Expect that your personal information will be disclosed in data breaches resulting from this flaw, and that you will be at greater risk of identity theft. Expect that some of your passwords will be stolen and some of your online accounts hijacked. 

Expect that your favorite online retail websites will be hacked to steal your credit-card number, a likelihood compounded by the holiday shopping season. Expect that some websites you frequently visit will be corrupted to send you malware. 

In other words, the risks that you already face online will be dialed up to the maximum. Here's what you need to do.

Sign up with and use a password manager. There's no excuse not to do this, as many of the best password managers are partly or totally free. Use the password manager to make sure all your passwords are strong and unique. You want to do this today, not tomorrow, so that if one of your account passwords is compromised, only one account will be in danger, not all of them.

Set up a free credit freeze to limit the damage from potential identity theft. You may also want to consider one of the best identity theft protection services, but the credit freeze is the best preventive measure you can take.

Monitor your credit-card accounts for the next few weeks. If you see anything that looks wrong, call the phone number on the back of the card and tell the bank that issued the card right away. 

Monitor your credit reports for the next few months. Until April 2020, U.S. residents are allowed to get one free credit report from each of the three big credit bureaus (Equifax, Experian and TransUnion) every week.

Install some of the best antivirus software. Windows 10 and 11 already have Microsoft Defender Antivirus built in, and it's very good, but it doesn't protect you from web-based threats coming in through non-Microsoft browsers such as Google Chrome or Mozilla Firefox. Microsoft Defender also doesn't help much with Android, Mac or iOS.

To be fair, all of these recommendations are things that you really ought to be doing anyway. But the fact that half the internet is in immediate danger of being horribly hacked makes these safeguards crucially important.

Log4Shell flaw explained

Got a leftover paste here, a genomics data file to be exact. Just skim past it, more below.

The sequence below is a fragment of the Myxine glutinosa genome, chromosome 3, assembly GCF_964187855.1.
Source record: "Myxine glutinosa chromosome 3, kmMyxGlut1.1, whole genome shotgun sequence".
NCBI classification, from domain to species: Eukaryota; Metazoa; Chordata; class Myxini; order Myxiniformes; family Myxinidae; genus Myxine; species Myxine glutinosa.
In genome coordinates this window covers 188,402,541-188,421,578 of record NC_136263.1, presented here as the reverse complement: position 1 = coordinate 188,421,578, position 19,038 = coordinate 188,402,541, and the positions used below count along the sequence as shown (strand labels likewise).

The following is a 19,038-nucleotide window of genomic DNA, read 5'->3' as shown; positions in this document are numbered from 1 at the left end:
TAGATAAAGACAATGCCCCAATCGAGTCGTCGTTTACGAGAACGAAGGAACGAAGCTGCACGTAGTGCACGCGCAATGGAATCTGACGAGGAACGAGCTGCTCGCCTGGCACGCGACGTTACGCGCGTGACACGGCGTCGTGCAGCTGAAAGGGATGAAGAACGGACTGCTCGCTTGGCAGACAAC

Very briefly, the Log4Shell flaw, catalogued as CVE-2021-44228, lies in a piece of open-source software called Log4j, a simple logging program for Java-based applications that's maintained by unpaid volunteers for the Apache Foundation. 

This incident has renewed calls for the huge corporations that use open-source code to kick back some cash to the developers, who work on these tools in their spare time.

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Logging programs are meant to simply record events, not actively execute code. But Log4j does a poor job of "sanitizing" the data that it takes in. As such, attackers can sneak in malicious code as described above, then get the Java-based server to run the code. 

Because Java is a cross-platform environment designed to "live" on many kinds of operating systems, servers running Windows, Linux, Unix or even macOS are equally vulnerable.

Speculation that Java libraries such as Log4j might be vulnerable to attack dates back to a 2016 Black Hat presentation. But this particular vulnerability was reported Nov. 24 to the Apache Foundation by researchers with Chinese internet giant Alibaba, and a fix was quietly developed over the following two weeks and released Dec. 8. 

Mass attacks using the flaw began as soon as the proof-of-concept code was posted early the next morning. Internet-security firms Cloudflare and Cisco Talos checked their logs, however, and found evidence of possible exploit attempts as far back as Dec. 1. 

Those "attempts" may have been the result of defenders pinging servers to see how widespread the vulnerability was. But it could also be that the flaw was privately leaked to state-sponsored security services, as a different flaw may have been earlier this year.

Updated with additional information. This story was originally posted Dec. 13.

Paul Wagenseil

Paul Wagenseil is a senior editor at Tom's Guide focused on security and privacy. He has also been a dishwasher, fry cook, long-haul driver, code monkey and video editor. He's been rooting around in the information-security space for more than 15 years at, SecurityNewsDaily, TechNewsDaily and Tom's Guide, has presented talks at the ShmooCon, DerbyCon and BSides Las Vegas hacker conferences, shown up in random TV news spots and even moderated a panel discussion at the CEDIA home-technology conference. You can follow his rants on Twitter at @snd_wagenseil.